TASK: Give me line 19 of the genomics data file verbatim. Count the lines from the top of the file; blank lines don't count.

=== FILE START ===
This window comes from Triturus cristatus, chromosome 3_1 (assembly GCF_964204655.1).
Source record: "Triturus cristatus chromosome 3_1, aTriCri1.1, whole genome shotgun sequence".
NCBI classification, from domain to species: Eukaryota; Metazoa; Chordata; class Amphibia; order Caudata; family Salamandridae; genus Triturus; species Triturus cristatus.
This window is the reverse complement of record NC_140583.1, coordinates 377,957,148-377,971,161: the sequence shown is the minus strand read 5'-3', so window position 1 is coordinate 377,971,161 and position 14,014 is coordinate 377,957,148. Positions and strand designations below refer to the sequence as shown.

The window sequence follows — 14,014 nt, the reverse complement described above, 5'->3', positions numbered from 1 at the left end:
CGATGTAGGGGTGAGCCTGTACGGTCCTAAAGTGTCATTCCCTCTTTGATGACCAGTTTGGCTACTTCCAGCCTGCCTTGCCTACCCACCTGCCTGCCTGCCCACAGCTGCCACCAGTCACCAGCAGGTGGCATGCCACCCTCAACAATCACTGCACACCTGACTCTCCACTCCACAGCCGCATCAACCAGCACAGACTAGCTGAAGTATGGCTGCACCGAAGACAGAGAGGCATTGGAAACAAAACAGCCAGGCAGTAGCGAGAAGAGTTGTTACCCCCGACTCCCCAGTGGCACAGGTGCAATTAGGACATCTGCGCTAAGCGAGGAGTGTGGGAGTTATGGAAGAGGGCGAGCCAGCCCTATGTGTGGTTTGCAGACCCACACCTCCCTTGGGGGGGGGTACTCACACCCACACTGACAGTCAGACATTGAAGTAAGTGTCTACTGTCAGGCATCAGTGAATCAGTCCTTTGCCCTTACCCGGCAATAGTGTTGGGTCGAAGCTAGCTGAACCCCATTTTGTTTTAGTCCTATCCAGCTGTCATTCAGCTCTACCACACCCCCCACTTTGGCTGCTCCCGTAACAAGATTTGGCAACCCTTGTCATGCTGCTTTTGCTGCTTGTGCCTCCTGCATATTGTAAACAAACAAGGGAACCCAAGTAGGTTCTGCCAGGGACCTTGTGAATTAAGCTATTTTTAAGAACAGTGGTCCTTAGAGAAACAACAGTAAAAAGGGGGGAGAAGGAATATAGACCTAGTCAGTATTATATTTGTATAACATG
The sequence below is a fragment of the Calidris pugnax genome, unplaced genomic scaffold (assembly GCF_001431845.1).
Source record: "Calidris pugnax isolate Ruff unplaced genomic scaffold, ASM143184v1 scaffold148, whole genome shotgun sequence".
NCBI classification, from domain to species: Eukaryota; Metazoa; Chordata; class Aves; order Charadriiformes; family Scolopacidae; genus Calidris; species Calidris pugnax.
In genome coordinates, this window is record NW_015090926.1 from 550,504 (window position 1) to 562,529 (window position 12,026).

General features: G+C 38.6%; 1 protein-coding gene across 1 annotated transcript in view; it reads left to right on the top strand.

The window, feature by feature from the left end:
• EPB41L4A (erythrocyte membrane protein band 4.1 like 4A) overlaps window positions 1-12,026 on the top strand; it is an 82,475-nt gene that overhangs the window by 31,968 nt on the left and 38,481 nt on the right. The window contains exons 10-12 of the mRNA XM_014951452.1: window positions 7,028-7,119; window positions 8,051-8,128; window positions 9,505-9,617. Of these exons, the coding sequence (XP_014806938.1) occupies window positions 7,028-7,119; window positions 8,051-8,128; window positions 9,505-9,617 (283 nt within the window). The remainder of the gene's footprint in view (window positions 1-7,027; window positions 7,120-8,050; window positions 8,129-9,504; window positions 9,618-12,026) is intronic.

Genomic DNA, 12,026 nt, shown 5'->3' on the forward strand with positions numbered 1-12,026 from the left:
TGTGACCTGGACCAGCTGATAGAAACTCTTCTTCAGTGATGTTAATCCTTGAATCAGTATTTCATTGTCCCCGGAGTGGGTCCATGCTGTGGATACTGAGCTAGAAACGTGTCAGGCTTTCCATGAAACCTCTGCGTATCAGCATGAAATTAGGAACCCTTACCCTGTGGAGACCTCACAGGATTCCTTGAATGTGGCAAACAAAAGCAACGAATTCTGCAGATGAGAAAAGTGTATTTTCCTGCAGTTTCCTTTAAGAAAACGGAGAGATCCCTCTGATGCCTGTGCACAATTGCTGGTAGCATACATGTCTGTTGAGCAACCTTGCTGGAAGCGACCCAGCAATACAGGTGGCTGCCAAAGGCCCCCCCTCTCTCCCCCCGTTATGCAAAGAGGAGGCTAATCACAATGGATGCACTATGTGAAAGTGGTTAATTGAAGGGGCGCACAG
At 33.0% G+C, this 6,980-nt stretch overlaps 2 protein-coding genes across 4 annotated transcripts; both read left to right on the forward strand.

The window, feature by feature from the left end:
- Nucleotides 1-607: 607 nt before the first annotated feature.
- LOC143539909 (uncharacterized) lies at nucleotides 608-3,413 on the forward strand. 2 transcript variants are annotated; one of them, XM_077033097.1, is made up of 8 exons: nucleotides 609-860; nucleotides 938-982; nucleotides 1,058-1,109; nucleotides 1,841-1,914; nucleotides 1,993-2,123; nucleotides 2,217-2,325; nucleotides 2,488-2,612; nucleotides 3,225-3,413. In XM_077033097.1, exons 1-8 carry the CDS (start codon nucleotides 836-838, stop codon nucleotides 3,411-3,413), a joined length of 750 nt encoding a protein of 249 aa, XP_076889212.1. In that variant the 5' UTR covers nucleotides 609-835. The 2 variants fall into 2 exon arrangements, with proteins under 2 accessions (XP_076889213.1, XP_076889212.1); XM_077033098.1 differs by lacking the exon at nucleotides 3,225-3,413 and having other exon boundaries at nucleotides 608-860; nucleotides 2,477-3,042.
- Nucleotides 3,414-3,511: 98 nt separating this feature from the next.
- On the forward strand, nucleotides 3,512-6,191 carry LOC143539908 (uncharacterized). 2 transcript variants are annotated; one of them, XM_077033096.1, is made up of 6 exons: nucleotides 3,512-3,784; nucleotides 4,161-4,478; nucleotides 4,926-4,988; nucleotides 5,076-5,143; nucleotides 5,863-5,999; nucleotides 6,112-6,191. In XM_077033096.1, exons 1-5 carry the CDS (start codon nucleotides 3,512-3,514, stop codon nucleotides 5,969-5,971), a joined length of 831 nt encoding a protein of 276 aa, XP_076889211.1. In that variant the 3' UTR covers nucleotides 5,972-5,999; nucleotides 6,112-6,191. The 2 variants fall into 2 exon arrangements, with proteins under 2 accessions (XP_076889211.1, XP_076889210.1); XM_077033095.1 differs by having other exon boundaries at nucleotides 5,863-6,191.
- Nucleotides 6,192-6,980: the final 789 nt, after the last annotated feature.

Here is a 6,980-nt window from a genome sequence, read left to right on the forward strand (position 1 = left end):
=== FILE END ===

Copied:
- LOC143539909 (uncharacterized) lies at nucleotides 608-3,413 on the forward strand. 2 transcript variants are annotated; one of them, XM_077033097.1, is made up of 8 exons: nucleotides 609-860; nucleotides 938-982; nucleotides 1,058-1,109; nucleotides 1,841-1,914; nucleotides 1,993-2,123; nucleotides 2,217-2,325; nucleotides 2,488-2,612; nucleotides 3,225-3,413. In XM_077033097.1, exons 1-8 carry the CDS (start codon nucleotides 836-838, stop codon nucleotides 3,411-3,413), a joined length of 750 nt encoding a protein of 249 aa, XP_076889212.1. In that variant the 5' UTR covers nucleotides 609-835. The 2 variants fall into 2 exon arrangements, with proteins under 2 accessions (XP_076889213.1, XP_076889212.1); XM_077033098.1 differs by lacking the exon at nucleotides 3,225-3,413 and having other exon boundaries at nucleotides 608-860; nucleotides 2,477-3,042.